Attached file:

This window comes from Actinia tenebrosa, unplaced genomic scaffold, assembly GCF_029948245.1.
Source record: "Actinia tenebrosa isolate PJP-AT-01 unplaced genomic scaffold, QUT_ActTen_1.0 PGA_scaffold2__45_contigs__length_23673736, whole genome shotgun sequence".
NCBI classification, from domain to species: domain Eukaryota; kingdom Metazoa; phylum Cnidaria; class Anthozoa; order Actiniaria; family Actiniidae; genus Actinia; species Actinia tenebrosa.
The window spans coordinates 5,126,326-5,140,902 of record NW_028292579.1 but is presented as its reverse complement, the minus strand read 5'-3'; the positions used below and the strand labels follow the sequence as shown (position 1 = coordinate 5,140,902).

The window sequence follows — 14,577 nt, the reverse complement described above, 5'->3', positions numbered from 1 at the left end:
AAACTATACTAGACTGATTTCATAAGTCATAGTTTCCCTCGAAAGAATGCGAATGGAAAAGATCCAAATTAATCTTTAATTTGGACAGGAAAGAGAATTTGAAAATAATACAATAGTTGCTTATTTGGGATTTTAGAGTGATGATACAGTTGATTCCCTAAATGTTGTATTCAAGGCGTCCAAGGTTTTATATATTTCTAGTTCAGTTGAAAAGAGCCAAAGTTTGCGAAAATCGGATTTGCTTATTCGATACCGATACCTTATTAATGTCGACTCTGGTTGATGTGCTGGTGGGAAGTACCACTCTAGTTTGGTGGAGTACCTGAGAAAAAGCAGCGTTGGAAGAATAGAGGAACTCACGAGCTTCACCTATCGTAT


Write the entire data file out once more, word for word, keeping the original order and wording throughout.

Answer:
This window comes from Actinia tenebrosa, unplaced genomic scaffold, assembly GCF_029948245.1.
Source record: "Actinia tenebrosa isolate PJP-AT-01 unplaced genomic scaffold, QUT_ActTen_1.0 PGA_scaffold2__45_contigs__length_23673736, whole genome shotgun sequence".
NCBI classification, from domain to species: domain Eukaryota; kingdom Metazoa; phylum Cnidaria; class Anthozoa; order Actiniaria; family Actiniidae; genus Actinia; species Actinia tenebrosa.
The window spans coordinates 5,126,326-5,140,902 of record NW_028292579.1 but is presented as its reverse complement, the minus strand read 5'-3'; the positions used below and the strand labels follow the sequence as shown (position 1 = coordinate 5,140,902).

The window sequence follows — 14,577 nt, the reverse complement described above, 5'->3', positions numbered from 1 at the left end:
AAACTATACTAGACTGATTTCATAAGTCATAGTTTCCCTCGAAAGAATGCGAATGGAAAAGATCCAAATTAATCTTTAATTTGGACAGGAAAGAGAATTTGAAAATAATACAATAGTTGCTTATTTGGGATTTTAGAGTGATGATACAGTTGATTCCCTAAATGTTGTATTCAAGGCGTCCAAGGTTTTATATATTTCTAGTTCAGTTGAAAAGAGCCAAAGTTTGCGAAAATCGGATTTGCTTATTCGATACCGATACCTTATTAATGTCGACTCTGGTTGATGTGCTGGTGGGAAGTACCACTCTAGTTTGGTGGAGTACCTGAGAAAAAGCAGCGTTGGAAGAATAGAGGAACTCACGAGCTTCACCTATCGTAT